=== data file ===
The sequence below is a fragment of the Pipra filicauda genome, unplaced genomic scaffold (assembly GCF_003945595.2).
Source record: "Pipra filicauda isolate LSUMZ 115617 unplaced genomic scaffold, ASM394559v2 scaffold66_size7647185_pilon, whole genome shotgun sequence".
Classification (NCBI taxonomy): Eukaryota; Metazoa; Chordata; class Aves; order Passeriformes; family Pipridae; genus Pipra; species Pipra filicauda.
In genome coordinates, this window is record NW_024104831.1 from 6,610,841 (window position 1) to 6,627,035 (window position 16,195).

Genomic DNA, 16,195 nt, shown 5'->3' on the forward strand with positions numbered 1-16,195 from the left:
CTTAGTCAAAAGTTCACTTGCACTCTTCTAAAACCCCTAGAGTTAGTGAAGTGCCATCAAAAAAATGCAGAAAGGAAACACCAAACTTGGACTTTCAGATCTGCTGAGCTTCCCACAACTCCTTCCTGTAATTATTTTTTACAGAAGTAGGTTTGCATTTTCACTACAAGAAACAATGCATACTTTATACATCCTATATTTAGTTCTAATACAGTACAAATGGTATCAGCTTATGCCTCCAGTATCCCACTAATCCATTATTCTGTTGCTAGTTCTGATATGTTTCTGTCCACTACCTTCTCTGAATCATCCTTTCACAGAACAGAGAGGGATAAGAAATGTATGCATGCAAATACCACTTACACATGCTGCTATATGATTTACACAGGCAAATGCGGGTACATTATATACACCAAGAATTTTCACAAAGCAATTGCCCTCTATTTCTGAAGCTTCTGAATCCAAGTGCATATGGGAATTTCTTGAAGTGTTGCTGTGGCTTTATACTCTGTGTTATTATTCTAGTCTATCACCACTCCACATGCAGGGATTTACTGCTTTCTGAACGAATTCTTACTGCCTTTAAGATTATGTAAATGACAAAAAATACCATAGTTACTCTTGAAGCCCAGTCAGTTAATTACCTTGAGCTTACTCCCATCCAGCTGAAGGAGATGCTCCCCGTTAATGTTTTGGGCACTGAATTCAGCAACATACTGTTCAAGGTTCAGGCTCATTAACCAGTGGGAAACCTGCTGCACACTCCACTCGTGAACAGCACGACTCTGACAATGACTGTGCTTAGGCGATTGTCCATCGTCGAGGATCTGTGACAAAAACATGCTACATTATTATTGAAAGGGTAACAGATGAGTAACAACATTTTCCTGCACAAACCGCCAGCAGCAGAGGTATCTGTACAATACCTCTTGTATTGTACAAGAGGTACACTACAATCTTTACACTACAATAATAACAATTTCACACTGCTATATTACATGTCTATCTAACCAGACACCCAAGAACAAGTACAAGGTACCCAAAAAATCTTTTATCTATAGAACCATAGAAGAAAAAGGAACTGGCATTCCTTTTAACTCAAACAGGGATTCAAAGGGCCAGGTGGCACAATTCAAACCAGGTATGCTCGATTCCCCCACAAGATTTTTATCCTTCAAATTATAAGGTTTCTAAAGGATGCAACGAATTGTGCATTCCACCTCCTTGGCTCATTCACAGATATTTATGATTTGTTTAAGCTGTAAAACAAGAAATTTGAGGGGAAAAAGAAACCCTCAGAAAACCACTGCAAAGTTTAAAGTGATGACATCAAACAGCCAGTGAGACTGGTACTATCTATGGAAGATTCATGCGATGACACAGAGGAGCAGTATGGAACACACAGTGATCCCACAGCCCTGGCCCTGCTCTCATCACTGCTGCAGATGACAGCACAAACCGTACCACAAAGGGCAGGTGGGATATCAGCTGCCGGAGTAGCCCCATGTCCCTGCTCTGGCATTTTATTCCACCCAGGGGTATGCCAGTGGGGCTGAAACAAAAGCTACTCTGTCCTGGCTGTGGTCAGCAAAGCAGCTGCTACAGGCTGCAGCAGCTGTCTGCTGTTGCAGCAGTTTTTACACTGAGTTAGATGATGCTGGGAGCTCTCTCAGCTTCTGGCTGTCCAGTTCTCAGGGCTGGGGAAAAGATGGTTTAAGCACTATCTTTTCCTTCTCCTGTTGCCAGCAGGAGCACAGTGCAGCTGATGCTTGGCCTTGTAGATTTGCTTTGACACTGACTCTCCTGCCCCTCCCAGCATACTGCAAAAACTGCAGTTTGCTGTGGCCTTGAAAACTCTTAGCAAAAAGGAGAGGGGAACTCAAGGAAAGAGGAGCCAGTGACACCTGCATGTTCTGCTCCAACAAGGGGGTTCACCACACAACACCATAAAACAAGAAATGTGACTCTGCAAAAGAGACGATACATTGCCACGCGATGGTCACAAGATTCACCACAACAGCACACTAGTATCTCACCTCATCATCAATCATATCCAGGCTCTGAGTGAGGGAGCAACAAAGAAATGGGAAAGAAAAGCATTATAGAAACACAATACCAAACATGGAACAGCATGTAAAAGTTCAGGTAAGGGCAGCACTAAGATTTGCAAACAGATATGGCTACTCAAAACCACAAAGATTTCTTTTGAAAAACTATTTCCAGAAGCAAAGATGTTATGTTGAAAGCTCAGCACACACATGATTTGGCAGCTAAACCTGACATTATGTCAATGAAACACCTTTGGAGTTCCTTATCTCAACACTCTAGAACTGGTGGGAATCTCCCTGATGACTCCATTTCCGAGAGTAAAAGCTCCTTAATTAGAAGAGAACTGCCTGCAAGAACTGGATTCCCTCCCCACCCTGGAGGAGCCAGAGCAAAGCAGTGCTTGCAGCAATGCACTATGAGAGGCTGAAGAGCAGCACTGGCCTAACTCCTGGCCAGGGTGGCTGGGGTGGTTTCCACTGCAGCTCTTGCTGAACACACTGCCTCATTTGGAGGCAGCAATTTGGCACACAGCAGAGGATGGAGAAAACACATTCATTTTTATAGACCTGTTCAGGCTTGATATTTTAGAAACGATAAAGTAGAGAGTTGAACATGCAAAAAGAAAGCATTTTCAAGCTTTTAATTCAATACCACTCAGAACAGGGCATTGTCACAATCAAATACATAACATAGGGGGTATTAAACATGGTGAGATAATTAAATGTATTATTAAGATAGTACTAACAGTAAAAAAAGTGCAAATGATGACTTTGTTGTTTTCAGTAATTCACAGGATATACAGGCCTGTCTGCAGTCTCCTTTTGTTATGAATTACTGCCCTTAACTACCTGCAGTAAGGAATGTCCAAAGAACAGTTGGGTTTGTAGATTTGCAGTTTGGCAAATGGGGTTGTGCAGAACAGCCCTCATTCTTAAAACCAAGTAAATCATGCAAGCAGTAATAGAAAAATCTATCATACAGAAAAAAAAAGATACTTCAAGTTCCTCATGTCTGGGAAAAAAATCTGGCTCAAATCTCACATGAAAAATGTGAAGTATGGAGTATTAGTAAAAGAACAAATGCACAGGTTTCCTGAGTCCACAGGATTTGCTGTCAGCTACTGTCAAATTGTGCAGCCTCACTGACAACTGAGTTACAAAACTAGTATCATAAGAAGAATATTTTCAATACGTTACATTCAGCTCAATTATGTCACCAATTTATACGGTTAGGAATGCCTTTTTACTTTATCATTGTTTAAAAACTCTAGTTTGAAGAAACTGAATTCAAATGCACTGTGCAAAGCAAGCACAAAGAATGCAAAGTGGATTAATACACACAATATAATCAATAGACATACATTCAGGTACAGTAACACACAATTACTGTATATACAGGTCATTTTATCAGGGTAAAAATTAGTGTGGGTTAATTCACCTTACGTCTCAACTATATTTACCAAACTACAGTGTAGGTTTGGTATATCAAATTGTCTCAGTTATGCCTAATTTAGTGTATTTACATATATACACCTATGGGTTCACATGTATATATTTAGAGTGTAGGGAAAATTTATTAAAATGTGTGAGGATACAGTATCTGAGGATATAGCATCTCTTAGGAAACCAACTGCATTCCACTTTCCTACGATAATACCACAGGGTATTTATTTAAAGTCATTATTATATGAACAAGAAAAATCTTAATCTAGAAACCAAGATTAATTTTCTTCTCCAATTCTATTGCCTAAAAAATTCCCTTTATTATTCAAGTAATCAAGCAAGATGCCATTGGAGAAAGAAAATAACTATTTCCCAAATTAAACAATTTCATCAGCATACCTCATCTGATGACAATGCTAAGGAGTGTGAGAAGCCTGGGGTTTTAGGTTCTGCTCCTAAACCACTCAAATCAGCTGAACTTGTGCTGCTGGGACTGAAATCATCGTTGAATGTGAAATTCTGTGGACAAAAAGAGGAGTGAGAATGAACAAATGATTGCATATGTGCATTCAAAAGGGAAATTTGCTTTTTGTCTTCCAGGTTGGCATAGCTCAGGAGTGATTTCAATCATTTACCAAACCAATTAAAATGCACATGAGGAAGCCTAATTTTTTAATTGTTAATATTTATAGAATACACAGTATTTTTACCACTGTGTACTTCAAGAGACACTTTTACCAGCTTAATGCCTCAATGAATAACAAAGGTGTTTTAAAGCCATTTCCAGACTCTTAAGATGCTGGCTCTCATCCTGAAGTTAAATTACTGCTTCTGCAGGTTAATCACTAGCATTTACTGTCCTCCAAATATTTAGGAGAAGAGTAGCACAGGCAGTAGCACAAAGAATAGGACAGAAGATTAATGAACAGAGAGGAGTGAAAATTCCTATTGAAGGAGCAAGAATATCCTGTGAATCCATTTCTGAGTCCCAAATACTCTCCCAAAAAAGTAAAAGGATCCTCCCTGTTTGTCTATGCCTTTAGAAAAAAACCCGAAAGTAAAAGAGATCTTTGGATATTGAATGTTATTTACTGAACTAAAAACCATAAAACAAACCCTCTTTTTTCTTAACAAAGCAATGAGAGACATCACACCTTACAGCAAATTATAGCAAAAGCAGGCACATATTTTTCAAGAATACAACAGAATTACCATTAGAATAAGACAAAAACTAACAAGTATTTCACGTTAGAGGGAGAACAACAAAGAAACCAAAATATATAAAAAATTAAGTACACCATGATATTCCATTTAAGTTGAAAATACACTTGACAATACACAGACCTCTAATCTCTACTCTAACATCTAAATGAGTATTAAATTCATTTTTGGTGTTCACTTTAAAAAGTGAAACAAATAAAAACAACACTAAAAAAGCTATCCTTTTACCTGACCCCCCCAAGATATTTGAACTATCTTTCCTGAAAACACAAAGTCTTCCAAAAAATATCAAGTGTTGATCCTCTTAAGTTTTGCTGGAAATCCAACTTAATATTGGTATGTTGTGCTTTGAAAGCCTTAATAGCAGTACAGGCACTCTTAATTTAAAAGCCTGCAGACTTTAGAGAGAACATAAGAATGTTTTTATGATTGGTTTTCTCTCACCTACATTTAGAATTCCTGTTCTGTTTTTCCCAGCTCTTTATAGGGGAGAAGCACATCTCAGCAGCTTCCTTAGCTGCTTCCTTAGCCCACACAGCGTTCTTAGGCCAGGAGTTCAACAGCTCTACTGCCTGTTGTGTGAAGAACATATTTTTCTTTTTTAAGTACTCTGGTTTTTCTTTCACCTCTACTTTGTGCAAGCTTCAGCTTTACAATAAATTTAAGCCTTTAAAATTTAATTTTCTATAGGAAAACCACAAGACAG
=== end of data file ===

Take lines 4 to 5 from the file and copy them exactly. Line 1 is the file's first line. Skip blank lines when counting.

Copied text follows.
In genome coordinates, this window is record NW_024104831.1 from 6,610,841 (window position 1) to 6,627,035 (window position 16,195).

Genomic DNA, 16,195 nt, shown 5'->3' on the forward strand with positions numbered 1-16,195 from the left: